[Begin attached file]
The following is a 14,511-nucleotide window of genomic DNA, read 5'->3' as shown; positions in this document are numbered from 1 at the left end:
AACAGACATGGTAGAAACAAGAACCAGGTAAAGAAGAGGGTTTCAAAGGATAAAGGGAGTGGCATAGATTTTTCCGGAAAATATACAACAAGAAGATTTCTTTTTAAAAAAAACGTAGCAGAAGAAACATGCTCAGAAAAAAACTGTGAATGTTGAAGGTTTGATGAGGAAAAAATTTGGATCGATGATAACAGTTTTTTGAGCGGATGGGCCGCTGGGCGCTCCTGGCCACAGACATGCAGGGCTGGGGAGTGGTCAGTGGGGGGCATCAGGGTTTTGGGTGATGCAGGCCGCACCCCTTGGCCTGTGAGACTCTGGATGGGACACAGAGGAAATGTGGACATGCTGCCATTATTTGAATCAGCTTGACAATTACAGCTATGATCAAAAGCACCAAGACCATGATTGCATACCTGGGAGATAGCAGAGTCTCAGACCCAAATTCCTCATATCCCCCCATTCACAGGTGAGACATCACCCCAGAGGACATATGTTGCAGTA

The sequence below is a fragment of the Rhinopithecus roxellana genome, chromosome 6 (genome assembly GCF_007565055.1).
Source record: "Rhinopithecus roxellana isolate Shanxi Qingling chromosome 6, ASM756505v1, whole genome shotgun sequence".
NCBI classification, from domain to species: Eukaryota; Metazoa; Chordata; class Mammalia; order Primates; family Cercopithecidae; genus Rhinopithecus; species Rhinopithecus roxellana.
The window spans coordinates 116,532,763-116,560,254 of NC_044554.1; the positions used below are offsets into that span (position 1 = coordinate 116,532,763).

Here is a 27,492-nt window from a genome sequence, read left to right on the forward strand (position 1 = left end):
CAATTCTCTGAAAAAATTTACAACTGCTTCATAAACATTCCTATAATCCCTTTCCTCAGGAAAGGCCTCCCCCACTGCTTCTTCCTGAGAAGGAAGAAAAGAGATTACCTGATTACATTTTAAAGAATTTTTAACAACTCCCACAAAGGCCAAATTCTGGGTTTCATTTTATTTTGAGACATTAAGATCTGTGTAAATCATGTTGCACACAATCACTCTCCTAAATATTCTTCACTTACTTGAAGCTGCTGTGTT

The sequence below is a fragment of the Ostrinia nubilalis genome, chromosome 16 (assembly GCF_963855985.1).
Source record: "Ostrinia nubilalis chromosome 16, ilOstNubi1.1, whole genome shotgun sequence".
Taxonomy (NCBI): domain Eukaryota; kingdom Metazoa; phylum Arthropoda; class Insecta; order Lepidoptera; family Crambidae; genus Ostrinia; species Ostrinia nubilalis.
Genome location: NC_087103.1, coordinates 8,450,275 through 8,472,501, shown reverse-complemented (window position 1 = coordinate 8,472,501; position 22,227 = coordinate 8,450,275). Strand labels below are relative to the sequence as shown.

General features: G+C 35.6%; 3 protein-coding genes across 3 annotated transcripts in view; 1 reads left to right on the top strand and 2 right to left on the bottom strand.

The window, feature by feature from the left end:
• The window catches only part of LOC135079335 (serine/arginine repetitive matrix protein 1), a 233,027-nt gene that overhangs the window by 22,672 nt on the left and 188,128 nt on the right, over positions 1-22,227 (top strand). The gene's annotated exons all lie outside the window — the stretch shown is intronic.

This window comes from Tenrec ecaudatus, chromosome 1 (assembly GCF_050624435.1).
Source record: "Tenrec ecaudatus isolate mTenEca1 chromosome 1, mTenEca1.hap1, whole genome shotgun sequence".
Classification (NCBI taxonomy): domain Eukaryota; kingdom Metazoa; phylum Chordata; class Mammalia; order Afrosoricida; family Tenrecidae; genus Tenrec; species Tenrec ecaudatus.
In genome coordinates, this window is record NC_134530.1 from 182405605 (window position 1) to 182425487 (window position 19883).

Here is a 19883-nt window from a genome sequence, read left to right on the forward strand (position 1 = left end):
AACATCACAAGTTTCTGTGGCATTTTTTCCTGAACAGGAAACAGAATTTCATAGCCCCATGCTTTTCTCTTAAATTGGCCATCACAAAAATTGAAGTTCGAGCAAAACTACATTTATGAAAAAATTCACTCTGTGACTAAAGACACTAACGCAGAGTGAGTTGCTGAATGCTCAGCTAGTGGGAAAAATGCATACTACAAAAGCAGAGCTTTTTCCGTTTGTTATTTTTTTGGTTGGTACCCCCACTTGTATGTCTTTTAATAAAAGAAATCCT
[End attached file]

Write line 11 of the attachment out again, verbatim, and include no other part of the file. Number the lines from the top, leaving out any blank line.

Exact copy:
Taxonomy (NCBI): domain Eukaryota; kingdom Metazoa; phylum Arthropoda; class Insecta; order Lepidoptera; family Crambidae; genus Ostrinia; species Ostrinia nubilalis.